Oh, yes. We remember now. Moses. The Ten Commandments. The covenant God made with His people — that He would be their God, and they would be His people.
Understanding lights our eyes — that golden box is meant to be the Ark of the Covenant, which holds the tablets of the covenant (see Hebrews 9:4).
The narrator’s voice offers further enlightenment as he repeats verse four:
I will establish your line forever and make your throne firm through the generations.
This verbal vow to David was no simple promise made lightly in the moment. This promise held power. It hinted eternity. This promise was a covenant. And God made it a forever affirmation.
Act Four, Scene Two
The narrator picks up in the nineteenth verse of this Royal Psalm, whose subject seems to be King David. The spotlight sweeps to the bottle of oil, and the psalmist’s soliloquy continues:
Once you spoke in a vision, to your faithful people you said: “I have bestowed strength on a warrior; I have raised up a young man from among the people. I have found David my servant; with my sacred oil I have anointed him. My hand will sustain him; surely my arm will strengthen him. The enemy will not get the better of him; the wicked will not oppress him. I will crush his foes before him and strike down his adversaries. My faithful love will be with him, and through my name his horn will be exalted. I will set his hand over the sea, his right hand over the rivers. He will call out to me, ‘You are my Father, my God, the Rock my Savior.’ And I will appoint him to be my firstborn, the most exalted of the kings of the earth. I will maintain my love to him forever, and my covenant with him will never fail. I will establish his line forever, his throne as long as the heavens endure.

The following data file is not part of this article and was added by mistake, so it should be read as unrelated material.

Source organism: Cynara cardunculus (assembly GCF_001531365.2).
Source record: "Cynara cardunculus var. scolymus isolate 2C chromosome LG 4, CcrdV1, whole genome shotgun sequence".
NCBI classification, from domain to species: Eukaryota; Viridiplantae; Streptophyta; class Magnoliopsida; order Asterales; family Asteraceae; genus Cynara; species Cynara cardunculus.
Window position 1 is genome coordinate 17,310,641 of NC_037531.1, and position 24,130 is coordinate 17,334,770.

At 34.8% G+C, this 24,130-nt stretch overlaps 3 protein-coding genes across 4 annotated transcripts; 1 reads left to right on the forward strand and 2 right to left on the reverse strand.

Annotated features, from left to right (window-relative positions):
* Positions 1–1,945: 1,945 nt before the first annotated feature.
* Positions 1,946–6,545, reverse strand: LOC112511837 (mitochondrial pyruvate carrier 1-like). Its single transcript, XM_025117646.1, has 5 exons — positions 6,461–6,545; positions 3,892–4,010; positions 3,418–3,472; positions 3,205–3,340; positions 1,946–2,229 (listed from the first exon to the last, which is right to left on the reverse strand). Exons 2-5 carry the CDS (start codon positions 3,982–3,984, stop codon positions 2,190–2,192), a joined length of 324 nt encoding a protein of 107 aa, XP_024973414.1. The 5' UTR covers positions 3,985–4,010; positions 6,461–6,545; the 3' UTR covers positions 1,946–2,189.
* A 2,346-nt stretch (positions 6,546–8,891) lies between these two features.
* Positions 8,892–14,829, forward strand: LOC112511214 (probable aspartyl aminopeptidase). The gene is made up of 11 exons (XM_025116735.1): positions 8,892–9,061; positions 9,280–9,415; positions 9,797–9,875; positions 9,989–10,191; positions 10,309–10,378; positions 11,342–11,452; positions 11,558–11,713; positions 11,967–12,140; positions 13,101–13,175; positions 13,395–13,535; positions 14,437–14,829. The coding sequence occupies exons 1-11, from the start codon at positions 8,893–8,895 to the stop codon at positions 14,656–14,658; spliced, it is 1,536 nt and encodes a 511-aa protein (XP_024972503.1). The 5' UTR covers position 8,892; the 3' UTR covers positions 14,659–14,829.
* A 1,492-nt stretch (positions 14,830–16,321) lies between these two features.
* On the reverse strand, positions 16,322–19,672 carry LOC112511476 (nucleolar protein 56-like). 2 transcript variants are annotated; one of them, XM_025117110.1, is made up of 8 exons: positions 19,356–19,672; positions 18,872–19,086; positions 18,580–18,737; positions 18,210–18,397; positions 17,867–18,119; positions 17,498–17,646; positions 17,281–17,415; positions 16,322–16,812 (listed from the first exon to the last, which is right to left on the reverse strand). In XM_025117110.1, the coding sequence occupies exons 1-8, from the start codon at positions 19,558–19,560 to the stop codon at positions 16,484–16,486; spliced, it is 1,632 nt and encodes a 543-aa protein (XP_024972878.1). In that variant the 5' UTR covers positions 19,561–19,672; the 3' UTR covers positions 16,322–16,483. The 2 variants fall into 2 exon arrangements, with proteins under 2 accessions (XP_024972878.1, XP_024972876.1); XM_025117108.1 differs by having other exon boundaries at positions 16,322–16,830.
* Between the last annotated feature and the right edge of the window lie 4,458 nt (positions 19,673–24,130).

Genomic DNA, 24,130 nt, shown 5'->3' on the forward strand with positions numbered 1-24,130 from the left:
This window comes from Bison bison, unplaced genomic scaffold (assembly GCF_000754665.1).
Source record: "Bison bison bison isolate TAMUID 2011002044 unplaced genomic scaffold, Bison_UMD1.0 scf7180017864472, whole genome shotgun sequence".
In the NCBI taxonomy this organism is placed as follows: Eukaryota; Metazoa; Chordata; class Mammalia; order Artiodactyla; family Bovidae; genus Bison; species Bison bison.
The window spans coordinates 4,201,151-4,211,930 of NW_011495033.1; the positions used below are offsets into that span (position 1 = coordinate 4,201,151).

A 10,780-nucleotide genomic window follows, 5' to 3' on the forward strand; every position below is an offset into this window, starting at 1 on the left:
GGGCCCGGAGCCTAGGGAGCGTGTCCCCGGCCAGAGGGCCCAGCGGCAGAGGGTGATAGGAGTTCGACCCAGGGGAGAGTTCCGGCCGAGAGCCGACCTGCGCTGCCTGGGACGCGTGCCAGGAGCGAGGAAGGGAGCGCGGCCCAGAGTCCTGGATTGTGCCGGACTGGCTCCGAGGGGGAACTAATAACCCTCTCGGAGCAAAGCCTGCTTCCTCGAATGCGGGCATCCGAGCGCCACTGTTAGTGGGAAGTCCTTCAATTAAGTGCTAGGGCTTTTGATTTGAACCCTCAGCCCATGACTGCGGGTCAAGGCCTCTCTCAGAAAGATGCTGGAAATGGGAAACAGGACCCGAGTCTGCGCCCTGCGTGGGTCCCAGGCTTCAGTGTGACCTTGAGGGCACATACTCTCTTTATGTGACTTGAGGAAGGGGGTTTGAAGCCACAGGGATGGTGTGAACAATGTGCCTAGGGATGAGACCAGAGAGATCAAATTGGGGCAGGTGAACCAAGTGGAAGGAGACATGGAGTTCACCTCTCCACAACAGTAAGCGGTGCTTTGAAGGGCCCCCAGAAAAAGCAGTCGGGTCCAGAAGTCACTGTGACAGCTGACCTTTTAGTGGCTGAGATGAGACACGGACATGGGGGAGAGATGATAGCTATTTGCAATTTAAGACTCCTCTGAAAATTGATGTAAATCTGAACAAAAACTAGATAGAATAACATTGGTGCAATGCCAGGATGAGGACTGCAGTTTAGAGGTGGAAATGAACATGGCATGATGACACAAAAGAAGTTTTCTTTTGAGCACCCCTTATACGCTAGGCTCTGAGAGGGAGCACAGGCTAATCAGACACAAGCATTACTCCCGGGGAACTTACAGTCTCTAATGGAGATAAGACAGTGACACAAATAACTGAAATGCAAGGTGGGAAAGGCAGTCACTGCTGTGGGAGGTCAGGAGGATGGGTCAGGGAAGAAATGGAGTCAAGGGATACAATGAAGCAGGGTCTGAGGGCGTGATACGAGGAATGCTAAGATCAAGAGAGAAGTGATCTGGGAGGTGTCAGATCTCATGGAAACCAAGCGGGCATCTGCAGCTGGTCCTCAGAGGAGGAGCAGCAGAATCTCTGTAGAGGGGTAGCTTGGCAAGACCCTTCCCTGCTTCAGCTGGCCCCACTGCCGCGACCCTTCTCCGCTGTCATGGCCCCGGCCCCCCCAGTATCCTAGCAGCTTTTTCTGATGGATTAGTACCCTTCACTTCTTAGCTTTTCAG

The beauty of this remembering resonates within us. We can picture God’s choosing of the small shepherd boy and the prophet Samuel pouring the anointing oil over David’s head — a sure sign of Sovereign selection (see 1 Samuel 16:1-13).
As the promises roll on, we sense a subtle shift. We can totally see King David being strengthened by God, his enemies never getting the better of him because of God’s intervention (verses 21 & 22). But, perhaps, the imagery of the king’s hand being set over the sea points us to Messiah the King?